Bioisosteres in Medicinal Chemistry

Front Cover
Nathan Brown
John Wiley & Sons, Oct 15, 2012 - Medical - 256 pages
Written with the practicing medicinal chemist in mind, this is the first modern handbook to systematically address the topic of bioisosterism.
As such, it provides a ready reference on the principles and methods of bioisosteric replacement as a key tool in preclinical drug development.

The first part provides an overview of bioisosterism, classical bioisosteres and typical molecular interactions that need to be considered,
while the second part describes a number of molecular databases as sources of bioisosteric identification and rationalization. The third part
covers the four key methodologies for bioisostere identification and replacement: physicochemical properties, topology, shape, and overlays of
protein-ligand crystal structures. In the final part, several real-world examples of bioisosterism in drug discovery projects are discussed.

With its detailed descriptions of databases, methods and real-life case studies, this is tailor-made for busy industrial researchers with little time for reading, while remaining easily accessible to novice drug developers due to its systematic structure and introductory section.

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About the author (2012)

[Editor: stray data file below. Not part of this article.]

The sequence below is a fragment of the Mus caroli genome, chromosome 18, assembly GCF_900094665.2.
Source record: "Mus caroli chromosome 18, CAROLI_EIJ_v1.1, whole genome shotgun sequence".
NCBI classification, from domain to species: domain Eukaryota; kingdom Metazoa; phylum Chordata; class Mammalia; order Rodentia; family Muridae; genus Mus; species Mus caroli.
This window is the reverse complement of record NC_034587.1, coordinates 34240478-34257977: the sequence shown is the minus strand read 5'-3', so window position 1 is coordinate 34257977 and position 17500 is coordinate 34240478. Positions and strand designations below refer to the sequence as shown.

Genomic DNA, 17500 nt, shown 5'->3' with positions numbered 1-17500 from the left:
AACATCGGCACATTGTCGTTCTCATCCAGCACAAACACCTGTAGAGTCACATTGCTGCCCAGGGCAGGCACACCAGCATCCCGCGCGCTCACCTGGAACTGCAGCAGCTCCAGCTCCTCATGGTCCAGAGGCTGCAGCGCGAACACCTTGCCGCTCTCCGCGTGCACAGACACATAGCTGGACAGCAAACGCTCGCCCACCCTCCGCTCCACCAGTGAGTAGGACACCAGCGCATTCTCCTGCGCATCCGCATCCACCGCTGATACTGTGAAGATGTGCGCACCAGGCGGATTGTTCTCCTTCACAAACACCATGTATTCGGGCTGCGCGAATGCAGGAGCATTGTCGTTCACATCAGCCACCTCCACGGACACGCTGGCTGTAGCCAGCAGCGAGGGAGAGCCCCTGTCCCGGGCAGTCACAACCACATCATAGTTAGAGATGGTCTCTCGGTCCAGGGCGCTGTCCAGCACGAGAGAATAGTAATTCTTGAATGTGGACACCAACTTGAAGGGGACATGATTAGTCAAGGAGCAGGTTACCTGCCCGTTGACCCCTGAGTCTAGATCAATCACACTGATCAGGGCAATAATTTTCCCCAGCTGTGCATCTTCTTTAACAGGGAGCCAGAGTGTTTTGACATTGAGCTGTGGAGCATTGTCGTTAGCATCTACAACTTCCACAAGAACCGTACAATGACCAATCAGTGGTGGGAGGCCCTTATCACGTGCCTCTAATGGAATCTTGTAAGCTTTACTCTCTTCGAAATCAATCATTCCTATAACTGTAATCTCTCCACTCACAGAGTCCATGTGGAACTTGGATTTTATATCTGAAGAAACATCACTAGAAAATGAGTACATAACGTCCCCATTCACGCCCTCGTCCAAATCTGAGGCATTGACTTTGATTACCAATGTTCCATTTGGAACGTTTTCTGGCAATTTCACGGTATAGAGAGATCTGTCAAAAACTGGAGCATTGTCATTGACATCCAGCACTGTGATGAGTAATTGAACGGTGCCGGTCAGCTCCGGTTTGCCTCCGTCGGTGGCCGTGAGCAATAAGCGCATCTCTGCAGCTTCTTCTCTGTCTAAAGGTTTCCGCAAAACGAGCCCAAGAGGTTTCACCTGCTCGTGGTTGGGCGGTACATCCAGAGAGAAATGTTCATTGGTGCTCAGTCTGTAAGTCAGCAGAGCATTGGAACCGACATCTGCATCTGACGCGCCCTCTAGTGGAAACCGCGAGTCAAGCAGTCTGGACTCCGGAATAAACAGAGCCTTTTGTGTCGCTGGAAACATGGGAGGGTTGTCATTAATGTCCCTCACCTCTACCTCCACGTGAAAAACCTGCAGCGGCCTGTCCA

Nathan Brown is the Head of the In Silico Medicinal Chemistry group in the Cancer Therapeutics Unit at The Institute of Cancer Research in London (UK). At the ICR, Nathan and his group support our entire drug discovery portfolio together with developing new computational methodologies to enhance our drug design work.
Nathan conducted his doctoral research in Sheffield with Professor Peter Willett focusing on evolutionary algorithms and graph theory. After a two-year Marie Curie fellowship in Amsterdam in collaboration with Professor Johann Gasteiger in Erlangen, he joined the Novartis Institutes for BioMedical Research in Basel for a three-year Presidential fellowship in Basel working with Professors Peter Willett and Karl-Heinz Altmann.
Nathan?s work has led to the pioneering work on mulitobjective de novo design in addition to a variety of discoveries and method development in bioisosteric identification and replacement, scaffold hopping, molecular descriptors and statistical modelling. Nathan continues to pursue his research in all aspects of in silico medicinal chemistry.

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